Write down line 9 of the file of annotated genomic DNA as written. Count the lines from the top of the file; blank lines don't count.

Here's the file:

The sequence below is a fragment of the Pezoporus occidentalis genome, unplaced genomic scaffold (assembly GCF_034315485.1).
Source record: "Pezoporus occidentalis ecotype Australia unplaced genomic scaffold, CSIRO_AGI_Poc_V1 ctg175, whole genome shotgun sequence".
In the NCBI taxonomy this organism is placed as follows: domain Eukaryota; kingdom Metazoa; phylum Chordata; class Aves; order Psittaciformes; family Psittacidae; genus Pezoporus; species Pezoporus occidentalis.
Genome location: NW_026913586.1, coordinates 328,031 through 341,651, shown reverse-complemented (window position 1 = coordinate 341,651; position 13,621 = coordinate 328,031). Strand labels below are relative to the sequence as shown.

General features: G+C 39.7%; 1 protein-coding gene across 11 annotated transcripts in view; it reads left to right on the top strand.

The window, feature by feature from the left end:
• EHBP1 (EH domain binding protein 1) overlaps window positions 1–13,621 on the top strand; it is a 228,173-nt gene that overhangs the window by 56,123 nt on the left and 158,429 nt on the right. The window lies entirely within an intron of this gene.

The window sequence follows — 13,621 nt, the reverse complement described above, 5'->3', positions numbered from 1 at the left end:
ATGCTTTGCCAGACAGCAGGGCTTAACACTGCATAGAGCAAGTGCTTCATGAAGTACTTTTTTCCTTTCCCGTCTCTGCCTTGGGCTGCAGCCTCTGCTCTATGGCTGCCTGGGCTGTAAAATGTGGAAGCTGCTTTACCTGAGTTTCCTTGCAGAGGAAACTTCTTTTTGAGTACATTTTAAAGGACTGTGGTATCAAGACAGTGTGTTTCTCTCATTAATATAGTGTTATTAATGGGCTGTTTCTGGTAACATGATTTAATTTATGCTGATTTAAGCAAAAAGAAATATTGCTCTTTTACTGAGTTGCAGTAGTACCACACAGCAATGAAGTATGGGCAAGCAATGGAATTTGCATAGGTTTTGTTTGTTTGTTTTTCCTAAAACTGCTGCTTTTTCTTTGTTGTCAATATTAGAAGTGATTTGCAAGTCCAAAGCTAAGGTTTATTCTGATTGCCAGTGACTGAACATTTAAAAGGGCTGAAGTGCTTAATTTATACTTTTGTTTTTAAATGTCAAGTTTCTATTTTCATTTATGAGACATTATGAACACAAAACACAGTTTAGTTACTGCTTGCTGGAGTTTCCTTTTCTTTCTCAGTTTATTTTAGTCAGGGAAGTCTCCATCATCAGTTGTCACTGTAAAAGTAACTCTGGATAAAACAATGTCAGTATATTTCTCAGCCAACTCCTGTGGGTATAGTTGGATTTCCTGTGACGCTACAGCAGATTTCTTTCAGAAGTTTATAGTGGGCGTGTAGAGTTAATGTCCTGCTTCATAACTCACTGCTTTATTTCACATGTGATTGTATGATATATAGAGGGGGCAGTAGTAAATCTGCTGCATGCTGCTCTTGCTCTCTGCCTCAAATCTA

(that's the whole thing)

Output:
ATGCTTTGCCAGACAGCAGGGCTTAACACTGCATAGAGCAAGTGCTTCATGAAGTACTTTTTTCCTTTCCCGTCTCTGCCTTGGGCTGCAGCCTCTGCTCTATGGCTGCCTGGGCTGTAAAATGTGGAAGCTGCTTTACCTGAGTTTCCTTGCAGAGGAAACTTCTTTTTGAGTACATTTTAAAGGACTGTGGTATCAAGACAGTGTGTTTCTCTCATTAATATAGTGTTATTAATGGGCTGTTTCTGGTAACATGATTTAATTTATGCTGATTTAAGCAAAAAGAAATATTGCTCTTTTACTGAGTTGCAGTAGTACCACACAGCAATGAAGTATGGGCAAGCAATGGAATTTGCATAGGTTTTGTTTGTTTGTTTTTCCTAAAACTGCTGCTTTTTCTTTGTTGTCAATATTAGAAGTGATTTGCAAGTCCAAAGCTAAGGTTTATTCTGATTGCCAGTGACTGAACATTTAAAAGGGCTGAAGTGCTTAATTTATACTTTTGTTTTTAAATGTCAAGTTTCTATTTTCATTTATGAGACATTATGAACACAAAACACAGTTTAGTTACTGCTTGCTGGAGTTTCCTTTTCTTTCTCAGTTTATTTTAGTCAGGGAAGTCTCCATCATCAGTTGTCACTGTAAAAGTAACTCTGGATAAAACAATGTCAGTATATTTCTCAGCCAACTCCTGTGGGTATAGTTGGATTTCCTGTGACGCTACAGCAGATTTCTTTCAGAAGTTTATAGTGGGCGTGTAGAGTTAATGTCCTGCTTCATAACTCACTGCTTTATTTCACATGTGATTGTATGATATATAGAGGGGGCAGTAGTAAATCTGCTGCATGCTGCTCTTGCTCTCTGCCTCAAATCTA